Colombia’s Foreign Minister Maria Angela Holguin said that the restoration of Colombia-Venezuela ties depends on those nations’ presidents reaching an agreement when they meet Tuesday in Santa Marta.
“The meeting will be to revise issues that are on the table. If there is an agreement between the presidents, relations will be established. What happens will depend on the dialogue. The meeting is precisely for that,” said Holguin.
Colombian President Juan Manuel Santos will meet with his Venezuelan counterpart Hugo Chavez in the Colombian coastal town of Santa Marta, in the Quinta de San Pedro Alejandrino, the spot where liberator Simon Bolivar died in 1830.
Chavez is expected to land at Simon Bolivar airport at midday and travel directly to meet with Santos. The Colombian president will travel to Santa Marta Tuesday morning, accompanied by Holguin and other ministers.
Brazilian President Lula da Silva, who has offered to mediate the conflict between Colombia and Venezuela, wished the presidents luck and said he was “optimistic” that the two leaders would reach an agreement.
Colombian ally the U.S. on Monday expressed its support for the meeting.
“We certainly encourage these type of meetings,” U.S. State Department spokesman Philip Crowley during a daily press conference. Crowley did not elaborate on the meeting or its possible outcomes.
While Venezuela officially broke ties in late July, following a Colombian presentation to the Organization of American States alleging tolerance for a guerrilla presence within Venezuela, trade between the two nations has been suspended for over a year.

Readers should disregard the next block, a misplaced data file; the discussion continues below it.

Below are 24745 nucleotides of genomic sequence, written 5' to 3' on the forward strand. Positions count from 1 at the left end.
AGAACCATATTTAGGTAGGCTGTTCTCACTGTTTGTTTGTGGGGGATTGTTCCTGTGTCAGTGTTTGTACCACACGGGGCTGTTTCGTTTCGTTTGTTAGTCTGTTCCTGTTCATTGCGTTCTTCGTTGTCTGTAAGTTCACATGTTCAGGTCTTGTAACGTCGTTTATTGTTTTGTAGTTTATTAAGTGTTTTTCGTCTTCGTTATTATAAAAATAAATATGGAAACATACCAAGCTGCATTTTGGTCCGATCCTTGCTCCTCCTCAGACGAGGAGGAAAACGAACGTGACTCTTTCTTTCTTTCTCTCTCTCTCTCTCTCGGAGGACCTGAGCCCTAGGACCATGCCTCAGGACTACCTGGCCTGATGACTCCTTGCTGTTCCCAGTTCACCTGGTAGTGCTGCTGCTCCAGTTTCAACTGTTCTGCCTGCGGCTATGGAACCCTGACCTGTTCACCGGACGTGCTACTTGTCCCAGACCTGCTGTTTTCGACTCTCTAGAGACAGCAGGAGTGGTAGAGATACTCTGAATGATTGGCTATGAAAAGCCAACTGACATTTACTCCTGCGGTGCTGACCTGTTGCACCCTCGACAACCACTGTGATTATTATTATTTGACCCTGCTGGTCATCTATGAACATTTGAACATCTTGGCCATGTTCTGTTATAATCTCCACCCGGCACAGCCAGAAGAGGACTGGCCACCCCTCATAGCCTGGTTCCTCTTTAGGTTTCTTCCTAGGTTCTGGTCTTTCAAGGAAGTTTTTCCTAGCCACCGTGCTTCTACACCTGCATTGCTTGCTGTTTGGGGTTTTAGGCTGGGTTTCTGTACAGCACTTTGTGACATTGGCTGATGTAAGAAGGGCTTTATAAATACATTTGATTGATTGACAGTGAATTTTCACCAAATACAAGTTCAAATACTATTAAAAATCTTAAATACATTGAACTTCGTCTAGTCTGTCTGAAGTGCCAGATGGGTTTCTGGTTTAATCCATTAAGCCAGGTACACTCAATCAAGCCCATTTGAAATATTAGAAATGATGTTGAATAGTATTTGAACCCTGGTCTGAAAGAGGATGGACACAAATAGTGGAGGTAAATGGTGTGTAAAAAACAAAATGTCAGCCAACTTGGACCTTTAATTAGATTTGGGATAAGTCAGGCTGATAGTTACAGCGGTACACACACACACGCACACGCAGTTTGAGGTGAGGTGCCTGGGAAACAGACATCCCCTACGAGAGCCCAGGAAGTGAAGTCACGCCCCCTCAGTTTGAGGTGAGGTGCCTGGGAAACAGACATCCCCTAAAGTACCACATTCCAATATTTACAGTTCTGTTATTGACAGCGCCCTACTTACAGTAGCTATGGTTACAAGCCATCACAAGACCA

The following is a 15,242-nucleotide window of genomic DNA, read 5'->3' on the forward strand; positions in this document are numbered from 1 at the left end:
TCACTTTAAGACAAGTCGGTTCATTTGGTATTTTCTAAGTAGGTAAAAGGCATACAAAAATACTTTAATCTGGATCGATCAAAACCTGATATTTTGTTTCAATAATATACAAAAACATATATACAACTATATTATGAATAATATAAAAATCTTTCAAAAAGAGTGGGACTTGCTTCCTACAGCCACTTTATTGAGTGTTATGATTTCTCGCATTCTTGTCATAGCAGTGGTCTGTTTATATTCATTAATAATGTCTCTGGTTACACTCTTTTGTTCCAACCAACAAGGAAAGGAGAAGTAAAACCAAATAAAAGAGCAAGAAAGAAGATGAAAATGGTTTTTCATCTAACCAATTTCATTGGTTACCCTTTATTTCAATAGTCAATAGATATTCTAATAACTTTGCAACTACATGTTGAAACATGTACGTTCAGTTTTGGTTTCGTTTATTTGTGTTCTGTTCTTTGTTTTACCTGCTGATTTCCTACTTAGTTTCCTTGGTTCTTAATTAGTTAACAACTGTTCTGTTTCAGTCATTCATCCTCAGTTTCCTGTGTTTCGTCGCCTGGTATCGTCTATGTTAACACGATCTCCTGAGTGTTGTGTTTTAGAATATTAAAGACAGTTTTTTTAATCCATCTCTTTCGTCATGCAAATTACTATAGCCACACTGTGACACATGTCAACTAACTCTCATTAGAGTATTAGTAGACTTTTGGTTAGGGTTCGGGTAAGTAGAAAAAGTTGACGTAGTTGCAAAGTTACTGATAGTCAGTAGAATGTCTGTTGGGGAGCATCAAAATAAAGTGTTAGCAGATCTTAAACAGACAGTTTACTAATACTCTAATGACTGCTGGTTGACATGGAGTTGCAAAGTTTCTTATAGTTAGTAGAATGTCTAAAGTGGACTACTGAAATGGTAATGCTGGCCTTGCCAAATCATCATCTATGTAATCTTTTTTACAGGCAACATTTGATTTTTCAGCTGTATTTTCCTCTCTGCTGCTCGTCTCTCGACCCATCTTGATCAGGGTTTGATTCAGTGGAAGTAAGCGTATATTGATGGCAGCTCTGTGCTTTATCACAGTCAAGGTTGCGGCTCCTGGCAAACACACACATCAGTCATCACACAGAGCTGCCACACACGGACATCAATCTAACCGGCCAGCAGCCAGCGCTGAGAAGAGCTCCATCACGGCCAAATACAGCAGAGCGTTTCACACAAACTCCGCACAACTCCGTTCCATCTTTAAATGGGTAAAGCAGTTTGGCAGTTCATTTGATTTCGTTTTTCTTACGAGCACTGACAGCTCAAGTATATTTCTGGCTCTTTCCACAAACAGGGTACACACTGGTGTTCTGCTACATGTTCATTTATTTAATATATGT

Chavez froze trade with Colombia after the latter signed a controversial military pact with the U.S., granting it access to seven Colombian military bases. Colombian exporters have felt the squeeze of the trade ban, with Colombian exports to Venezuela down an estimated 70%.
Javier Diaz, the president of Analdex (Colombia’s association for foreign trade), told Portafolio that Colombian businessmen are “skeptical” about Chavez’s visit to Colombia.
“I think that expectations are very positive in the sense that we may establish relations and improve the political atmosphere between the two countries,” Diaz said.
However Diaz said that there is a “great skepticism” among Colombian businessmen over trade ties being revived, especially because Venezuela has not paid back its debts to Colombia.
“It would be difficult to send merchandise over there without the payments – the debts – having been paid. It’s clear that the improvement of trade relations will come with a good political atmosphere, and that the political issue is associated withe the issue of payment, ” Diaz said.
The Analdex president said that there was already a debt of $800 million in July 2009 when trade ties were suspended, meaning that “today there are two-year-old debts.”